Warriors starting five prepare for March Madness

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  • ARLEE GUARD Will Mestes drives to the basket in a road game against Hot Springs. (Jeremy Weber/Lake County Leader

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    ARLEE GUARD Tyler Tanner drives the lane in the Class-C Western Divisional playoff game against Hot Springs (Jeremy Weber/Lake County Leader)

  • ARLEE GUARD Will Mestes drives to the basket in a road game against Hot Springs. (Jeremy Weber/Lake County Leader

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    ARLEE GUARD Tyler Tanner drives the lane in the Class-C Western Divisional playoff game against Hot Springs (Jeremy Weber/Lake County Leader)

The Arlee Warriors boys basketball team prides themselves on their basketball IQ and headed into the Montana Class-C State Tournament, they are preparing for the tourney with diligence because the Warriors said they know anything can happen.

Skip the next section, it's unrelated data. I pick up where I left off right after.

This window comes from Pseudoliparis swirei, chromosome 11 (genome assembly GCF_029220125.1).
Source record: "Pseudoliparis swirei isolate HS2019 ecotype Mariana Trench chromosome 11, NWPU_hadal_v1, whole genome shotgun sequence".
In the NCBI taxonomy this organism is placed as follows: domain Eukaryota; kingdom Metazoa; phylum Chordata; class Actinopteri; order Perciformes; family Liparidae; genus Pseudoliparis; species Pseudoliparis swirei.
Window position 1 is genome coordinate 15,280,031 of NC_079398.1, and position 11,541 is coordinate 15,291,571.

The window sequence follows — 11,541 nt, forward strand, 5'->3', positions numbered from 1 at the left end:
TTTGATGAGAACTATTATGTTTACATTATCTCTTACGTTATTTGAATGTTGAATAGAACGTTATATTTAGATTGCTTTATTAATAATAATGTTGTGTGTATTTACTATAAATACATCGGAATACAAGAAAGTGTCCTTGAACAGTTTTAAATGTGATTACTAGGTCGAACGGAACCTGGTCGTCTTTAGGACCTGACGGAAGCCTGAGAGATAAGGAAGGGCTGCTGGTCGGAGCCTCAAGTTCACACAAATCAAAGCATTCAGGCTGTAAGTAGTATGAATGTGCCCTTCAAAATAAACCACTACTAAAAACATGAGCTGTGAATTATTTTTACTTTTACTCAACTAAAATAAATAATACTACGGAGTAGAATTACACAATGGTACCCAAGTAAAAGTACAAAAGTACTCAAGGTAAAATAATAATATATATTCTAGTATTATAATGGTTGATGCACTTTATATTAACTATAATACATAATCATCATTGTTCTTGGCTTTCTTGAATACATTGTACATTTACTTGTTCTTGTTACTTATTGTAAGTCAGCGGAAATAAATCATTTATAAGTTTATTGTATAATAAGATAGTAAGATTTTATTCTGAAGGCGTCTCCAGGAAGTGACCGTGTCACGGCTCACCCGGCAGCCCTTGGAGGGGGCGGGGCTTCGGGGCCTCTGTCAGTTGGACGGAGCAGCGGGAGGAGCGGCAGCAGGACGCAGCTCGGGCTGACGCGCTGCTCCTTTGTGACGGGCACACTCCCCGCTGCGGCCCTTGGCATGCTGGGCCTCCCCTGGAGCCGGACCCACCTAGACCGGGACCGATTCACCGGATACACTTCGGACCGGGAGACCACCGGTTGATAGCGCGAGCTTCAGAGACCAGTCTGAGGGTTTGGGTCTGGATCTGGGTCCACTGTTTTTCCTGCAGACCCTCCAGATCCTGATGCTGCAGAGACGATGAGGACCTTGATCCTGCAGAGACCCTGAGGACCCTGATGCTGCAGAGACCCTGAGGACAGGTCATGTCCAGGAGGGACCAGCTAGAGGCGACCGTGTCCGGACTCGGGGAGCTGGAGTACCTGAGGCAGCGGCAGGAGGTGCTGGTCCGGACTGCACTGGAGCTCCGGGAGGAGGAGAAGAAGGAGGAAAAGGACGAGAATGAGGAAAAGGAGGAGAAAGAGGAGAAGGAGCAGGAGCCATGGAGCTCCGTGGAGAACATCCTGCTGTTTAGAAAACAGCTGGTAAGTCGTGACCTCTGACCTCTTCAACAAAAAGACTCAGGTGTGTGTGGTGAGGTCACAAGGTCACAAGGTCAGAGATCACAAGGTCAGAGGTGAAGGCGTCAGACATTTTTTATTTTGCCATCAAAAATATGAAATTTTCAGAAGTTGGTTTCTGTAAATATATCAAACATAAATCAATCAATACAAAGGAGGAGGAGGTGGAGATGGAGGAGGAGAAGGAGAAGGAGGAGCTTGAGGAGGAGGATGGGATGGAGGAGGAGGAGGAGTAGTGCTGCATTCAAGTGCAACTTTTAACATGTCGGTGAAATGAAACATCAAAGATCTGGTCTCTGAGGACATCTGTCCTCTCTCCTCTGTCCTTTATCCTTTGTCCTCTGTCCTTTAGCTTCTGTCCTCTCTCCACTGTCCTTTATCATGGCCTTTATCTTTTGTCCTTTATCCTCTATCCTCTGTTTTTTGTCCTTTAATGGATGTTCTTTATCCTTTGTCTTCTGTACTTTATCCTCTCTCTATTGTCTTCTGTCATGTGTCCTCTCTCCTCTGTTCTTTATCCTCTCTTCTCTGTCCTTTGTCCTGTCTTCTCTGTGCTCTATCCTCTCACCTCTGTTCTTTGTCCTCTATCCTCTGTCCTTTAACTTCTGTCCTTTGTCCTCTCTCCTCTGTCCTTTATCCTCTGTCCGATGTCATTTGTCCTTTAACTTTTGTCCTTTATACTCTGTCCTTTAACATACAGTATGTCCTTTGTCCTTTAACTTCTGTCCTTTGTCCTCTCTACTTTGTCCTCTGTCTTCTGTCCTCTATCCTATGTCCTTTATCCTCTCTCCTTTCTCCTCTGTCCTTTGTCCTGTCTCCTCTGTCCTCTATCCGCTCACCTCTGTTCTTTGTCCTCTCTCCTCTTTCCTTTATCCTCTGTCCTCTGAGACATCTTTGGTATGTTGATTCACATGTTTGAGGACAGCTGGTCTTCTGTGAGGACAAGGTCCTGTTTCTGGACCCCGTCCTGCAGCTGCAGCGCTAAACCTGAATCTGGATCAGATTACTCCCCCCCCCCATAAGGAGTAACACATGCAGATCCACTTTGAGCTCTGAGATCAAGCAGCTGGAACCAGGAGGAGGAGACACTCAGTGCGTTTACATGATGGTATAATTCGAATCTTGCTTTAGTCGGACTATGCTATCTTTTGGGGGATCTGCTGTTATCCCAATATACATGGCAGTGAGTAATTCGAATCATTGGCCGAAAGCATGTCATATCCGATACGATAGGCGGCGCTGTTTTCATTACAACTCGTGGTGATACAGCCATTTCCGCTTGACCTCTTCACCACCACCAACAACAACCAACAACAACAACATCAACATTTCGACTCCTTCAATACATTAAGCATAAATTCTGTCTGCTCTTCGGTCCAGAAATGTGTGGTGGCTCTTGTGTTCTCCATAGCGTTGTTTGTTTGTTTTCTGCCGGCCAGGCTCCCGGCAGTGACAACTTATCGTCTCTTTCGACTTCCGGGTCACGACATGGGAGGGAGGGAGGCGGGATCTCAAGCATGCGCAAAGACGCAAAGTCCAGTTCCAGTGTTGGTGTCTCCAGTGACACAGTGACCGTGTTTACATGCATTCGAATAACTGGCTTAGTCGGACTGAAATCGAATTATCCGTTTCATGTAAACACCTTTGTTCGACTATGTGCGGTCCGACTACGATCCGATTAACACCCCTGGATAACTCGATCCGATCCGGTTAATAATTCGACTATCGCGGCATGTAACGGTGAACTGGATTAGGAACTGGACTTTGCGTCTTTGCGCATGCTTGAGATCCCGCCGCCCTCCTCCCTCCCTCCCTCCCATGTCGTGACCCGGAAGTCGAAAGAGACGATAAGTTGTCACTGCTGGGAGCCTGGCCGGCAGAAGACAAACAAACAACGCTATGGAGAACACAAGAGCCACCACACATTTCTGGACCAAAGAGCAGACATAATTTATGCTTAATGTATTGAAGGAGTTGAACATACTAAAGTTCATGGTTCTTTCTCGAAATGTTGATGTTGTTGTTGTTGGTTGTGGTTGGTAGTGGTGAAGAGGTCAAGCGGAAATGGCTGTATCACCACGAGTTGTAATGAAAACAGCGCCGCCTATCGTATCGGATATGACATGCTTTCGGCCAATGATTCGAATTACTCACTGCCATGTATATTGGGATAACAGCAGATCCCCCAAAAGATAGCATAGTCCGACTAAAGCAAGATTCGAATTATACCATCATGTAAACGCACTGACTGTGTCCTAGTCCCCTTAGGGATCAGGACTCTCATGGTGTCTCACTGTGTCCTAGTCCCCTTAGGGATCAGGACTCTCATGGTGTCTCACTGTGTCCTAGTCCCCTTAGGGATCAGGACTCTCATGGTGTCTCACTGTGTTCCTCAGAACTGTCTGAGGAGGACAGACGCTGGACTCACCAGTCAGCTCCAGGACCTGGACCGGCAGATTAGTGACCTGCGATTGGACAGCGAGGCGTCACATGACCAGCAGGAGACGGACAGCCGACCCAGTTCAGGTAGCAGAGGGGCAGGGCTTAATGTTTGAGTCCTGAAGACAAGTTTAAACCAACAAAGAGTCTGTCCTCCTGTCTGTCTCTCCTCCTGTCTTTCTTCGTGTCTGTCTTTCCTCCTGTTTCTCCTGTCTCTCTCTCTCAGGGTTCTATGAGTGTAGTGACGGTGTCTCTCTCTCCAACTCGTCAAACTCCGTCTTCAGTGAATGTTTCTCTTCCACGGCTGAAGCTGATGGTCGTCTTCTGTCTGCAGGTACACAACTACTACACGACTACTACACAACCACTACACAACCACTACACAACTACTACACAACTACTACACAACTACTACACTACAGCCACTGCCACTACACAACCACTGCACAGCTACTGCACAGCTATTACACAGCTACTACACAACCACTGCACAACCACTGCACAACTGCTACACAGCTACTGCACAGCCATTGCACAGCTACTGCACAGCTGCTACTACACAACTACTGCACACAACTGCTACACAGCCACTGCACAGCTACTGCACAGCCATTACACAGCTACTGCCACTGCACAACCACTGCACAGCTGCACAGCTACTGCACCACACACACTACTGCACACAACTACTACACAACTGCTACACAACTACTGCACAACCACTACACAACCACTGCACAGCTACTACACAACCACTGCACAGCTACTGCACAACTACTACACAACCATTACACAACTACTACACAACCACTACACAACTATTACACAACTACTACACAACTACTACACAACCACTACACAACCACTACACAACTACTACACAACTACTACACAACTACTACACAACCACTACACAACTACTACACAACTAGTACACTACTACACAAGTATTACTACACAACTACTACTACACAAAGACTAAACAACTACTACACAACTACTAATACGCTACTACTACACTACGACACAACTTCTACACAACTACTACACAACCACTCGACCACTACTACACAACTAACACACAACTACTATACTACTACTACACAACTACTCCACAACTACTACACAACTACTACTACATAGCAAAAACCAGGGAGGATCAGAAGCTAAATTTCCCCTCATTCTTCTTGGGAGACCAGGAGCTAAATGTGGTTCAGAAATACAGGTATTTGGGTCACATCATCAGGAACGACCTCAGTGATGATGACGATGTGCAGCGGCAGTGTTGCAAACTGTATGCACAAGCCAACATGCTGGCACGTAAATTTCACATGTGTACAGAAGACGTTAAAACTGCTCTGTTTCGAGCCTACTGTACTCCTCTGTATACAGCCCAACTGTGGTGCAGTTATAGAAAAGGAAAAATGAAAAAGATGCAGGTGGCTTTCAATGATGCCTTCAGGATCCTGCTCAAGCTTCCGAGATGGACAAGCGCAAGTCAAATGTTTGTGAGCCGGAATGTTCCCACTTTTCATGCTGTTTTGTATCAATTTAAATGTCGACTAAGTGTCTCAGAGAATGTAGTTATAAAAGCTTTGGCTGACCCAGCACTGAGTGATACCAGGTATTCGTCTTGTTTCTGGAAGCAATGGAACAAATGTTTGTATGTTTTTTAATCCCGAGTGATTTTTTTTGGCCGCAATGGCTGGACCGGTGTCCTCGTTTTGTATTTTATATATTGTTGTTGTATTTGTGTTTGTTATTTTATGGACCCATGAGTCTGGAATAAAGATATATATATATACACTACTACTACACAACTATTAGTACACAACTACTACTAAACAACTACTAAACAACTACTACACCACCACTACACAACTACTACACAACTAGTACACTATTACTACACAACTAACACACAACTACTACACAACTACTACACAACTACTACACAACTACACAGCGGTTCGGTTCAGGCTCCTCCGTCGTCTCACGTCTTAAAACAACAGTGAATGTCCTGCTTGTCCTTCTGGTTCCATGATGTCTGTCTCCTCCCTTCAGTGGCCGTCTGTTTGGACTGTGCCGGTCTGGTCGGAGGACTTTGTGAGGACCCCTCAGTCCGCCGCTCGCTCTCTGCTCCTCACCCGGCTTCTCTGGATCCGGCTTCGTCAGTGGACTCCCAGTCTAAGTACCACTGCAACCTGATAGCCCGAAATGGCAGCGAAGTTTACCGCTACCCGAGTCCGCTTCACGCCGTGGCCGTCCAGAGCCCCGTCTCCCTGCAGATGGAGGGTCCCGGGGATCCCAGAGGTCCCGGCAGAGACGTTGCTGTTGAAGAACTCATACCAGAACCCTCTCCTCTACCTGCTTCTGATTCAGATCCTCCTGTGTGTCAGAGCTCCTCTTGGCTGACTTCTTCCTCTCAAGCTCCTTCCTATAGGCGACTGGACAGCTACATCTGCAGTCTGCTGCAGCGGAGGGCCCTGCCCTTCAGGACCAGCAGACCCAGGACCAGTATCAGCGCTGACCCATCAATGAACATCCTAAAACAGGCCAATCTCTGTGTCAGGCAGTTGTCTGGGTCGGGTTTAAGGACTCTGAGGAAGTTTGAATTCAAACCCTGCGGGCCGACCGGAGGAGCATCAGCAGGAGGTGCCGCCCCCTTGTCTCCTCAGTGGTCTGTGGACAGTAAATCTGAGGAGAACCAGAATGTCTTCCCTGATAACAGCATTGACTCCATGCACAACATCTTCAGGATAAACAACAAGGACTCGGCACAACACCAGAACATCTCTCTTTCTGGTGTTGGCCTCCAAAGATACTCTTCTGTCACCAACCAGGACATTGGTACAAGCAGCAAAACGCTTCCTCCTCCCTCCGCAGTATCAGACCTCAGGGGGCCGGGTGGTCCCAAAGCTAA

According to Warrior standout Phillip Maltare, you can’t take anything for granted in a tournament format.

“Big upsets come in college basketball and high school basketball,” Maltare said.

As requested by Coach Zanen Pitts, Malatare and his teammates study the game. Pitts checks on them via text to give them pop quizzes on certain games at the professional and collegiate level he wants his team to study.

“When I watch basketball, I find stuff to take from players that I watch and I watch all kinds of basketball,” Malatare said. “If I see something that I like I throw it into my game and that isn’t just offensive but defensively.”

Malatare, who was one of the few members of the Warriors that played in last year’s championship game against Box Elder, said he felt playing at state was a “different experience.”

“It is a different atmosphere, we have to really rebound, and we know we have to box out in order to do well at state,” Maltare said. “We have to play with a defensive tempo up and down and always be on ball pressure.”